The Wedgewood garden is located farther from where many of the gardeners live, so when the program began, part of the challenge was tackling the complex issue of transportation. By the end of the year, most participants could ride the Metro bus to get to the garden without any assistance from staff.

Now on their own, the gardeners show up despite working full-time jobs and night shifts sleeping only an hour or two before working the land.

“When people are harvesting, and I see the amount they are taking home, I’m like this is working. They’re getting food that they’ve grown themselves,” Bailey notes, adding that many no longer visit the grocery for produce.

“There have been times when it has been raining or cold, and I just didn’t anticipate anyone coming, and there they are ready to garden. Those are the times I’m like, ‘oh, yeah.’ They’re in it because they’re gardeners, they’re farmers. You don’t quit when it rains. You come to get your harvest, because you want to eat it.”

Beatrice Gatebuke, a refugee from Rwanda, was among the few in the room at Casa Azafran community center when President Obama spoke about his immigration plan. She started planning her FASHA garden with her sister, Alice, in 2012 and held their groundbreaking event in May 2014.

The sisters said they wanted to provide access to healthy foods that can be costly for some and create a space where those who are struggling with adjusting to Tennessee can “come and obtain a piece of home.”

“Being in an urban setting, many of our growers find themselves indoors constantly, within apartment buildings with no outdoor space, or working in offices or factories where they hardly have space to move or to enjoy being outside,” Beatrice says by email. “Our program provides that for our growers.”

The sisters struggled in the beginning with access to water on repurposed Metro flood plain land. The Blackman garden and FASHA gardens both use Metro flood plain land, which presents its own set of challenges such as rules against structures for storing tools or fences.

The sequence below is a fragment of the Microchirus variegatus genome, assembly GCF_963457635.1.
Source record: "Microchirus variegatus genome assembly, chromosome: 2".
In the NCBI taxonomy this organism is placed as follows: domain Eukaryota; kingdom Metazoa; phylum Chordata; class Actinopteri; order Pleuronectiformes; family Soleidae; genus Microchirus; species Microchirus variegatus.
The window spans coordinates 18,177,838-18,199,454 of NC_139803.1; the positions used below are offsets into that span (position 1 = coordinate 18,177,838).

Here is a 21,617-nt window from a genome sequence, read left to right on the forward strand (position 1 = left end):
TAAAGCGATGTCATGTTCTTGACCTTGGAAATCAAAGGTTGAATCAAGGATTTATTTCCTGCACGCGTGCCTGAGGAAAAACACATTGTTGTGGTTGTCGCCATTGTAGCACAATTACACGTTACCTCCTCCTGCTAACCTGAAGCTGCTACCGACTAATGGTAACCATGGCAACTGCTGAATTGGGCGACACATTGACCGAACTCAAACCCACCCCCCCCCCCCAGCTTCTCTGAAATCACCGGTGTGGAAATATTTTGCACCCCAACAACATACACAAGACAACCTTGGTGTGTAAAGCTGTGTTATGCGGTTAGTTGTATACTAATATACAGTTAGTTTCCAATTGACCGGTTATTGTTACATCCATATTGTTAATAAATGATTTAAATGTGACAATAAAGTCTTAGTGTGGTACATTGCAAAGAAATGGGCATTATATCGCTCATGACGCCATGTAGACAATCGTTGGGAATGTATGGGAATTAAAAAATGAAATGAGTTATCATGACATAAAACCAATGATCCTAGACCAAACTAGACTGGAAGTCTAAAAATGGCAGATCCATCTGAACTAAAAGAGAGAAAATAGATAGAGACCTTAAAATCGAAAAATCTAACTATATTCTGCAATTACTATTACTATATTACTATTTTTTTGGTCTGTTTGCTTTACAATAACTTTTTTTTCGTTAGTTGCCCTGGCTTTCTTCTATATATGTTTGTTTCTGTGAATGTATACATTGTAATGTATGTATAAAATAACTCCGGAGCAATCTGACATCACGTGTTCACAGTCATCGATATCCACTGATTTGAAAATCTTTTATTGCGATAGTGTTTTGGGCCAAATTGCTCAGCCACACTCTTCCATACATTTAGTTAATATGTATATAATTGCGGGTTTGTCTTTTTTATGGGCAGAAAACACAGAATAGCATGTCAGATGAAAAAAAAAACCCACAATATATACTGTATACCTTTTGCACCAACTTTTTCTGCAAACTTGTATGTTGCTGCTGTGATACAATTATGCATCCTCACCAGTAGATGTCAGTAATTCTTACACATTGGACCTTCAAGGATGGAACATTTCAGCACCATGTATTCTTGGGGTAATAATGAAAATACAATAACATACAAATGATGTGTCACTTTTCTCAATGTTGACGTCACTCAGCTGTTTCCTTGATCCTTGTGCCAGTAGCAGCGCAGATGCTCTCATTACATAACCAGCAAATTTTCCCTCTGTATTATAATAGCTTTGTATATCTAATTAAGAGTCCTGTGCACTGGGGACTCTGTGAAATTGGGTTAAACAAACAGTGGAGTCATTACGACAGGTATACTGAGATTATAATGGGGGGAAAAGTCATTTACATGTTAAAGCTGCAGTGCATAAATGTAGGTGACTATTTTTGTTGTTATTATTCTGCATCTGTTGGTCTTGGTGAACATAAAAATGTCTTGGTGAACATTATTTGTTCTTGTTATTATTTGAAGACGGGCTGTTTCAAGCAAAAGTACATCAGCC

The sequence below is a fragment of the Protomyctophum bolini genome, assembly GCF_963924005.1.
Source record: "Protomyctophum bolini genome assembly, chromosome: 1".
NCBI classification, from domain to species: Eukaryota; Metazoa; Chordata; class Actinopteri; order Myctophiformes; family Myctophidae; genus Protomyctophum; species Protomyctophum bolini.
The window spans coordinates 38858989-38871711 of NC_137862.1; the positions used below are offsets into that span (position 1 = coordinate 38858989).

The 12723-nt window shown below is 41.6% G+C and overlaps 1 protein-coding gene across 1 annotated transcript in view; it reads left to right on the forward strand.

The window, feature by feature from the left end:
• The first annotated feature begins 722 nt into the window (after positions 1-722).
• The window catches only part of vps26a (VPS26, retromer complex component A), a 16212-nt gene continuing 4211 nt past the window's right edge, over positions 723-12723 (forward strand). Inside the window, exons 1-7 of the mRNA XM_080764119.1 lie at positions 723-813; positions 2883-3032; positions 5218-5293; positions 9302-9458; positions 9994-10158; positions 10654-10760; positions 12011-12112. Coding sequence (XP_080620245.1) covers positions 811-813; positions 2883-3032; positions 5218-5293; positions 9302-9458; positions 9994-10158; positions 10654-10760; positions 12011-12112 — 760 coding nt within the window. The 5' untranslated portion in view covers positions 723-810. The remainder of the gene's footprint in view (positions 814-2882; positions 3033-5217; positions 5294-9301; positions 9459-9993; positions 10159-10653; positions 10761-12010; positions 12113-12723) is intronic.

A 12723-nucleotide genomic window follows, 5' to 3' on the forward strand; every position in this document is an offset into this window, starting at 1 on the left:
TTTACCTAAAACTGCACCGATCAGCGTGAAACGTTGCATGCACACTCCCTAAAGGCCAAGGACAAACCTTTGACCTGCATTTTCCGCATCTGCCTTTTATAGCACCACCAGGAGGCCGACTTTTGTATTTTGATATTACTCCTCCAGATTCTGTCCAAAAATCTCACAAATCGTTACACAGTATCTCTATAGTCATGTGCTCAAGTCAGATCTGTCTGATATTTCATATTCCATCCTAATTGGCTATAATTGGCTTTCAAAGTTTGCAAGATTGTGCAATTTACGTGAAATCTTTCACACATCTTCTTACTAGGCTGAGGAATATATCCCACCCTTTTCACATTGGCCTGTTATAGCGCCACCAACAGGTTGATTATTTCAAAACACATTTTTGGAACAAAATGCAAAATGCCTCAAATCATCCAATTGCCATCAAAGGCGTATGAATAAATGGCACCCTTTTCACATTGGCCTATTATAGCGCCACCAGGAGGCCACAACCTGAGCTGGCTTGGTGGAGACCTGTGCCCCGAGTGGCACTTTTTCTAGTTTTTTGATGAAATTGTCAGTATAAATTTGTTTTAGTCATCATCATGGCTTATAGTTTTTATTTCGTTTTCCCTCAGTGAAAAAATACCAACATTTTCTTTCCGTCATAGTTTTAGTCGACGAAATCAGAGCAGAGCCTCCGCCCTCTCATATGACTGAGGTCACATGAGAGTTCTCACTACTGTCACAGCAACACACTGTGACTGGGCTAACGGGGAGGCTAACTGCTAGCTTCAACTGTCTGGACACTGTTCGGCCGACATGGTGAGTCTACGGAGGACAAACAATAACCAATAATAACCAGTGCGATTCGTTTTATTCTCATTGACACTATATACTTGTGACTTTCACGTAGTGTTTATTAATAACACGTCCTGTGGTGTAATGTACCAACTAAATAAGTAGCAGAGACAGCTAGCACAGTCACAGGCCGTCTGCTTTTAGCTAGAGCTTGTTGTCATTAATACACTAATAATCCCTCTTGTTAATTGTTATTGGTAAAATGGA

The Gatabukes overcame their water struggle with the help of Metro Human Relations Commission.

“Community gardens literally create a common ground,” explains Mark Eatherly of Metro Human Relations. “The people coming to the garden might have vastly different backgrounds. Talking about what they are growing, sharing recipes, and helping each other plant and weed their gardens, are just some of the ways that folks are able to really connect without pretense or structure.

“In this way, community gardens are truly there to provide a space for people to grow together. That’s why we need more of them.”

The long-term vision for the program will give immigrants and refugees the skills, access and tools to start their own farms or business in self-sufficiency beyond the program as it continues to enroll new members. But the three-year grant for the Refugee Agricultural Partnership Program will end in 2016, and they will need to continue raising funds to add to that seed money.

“Because of the populations we’re working with, there’s probably never going to be golden era where there’s not a need for help with transportation and interpretation and some oversight and management,” Bentrup adds. “That does make it different from other community gardens where everyone is a traditionally English speaker, middle class and has access to some of their own resources and funding.”

Bentrup and Bailey can keep track of produce yields and can help tailor future training to those who want to sell produce or start small businesses. But to measure the more intangible social and emotional benefits of the program, they partnered with a graduate community researcher from Vanderbilt to assess the impact of the program. The first step was a focus group with the Bhutanese gardeners at the end of the season. After the meeting, Bentrup and Bailey joined the group for a potluck lunch.

As it came to a close, members of the group presented Bentrup and Bailey with matching purple scarves and the room began to boom with the Nepalese slowly, rhythmically clapping in time. Though it didn’t sound quite like the applause we recognize in this country, the meaning emanating from their hands and their smiles seemed to remain the same: “Thank you, and well done.”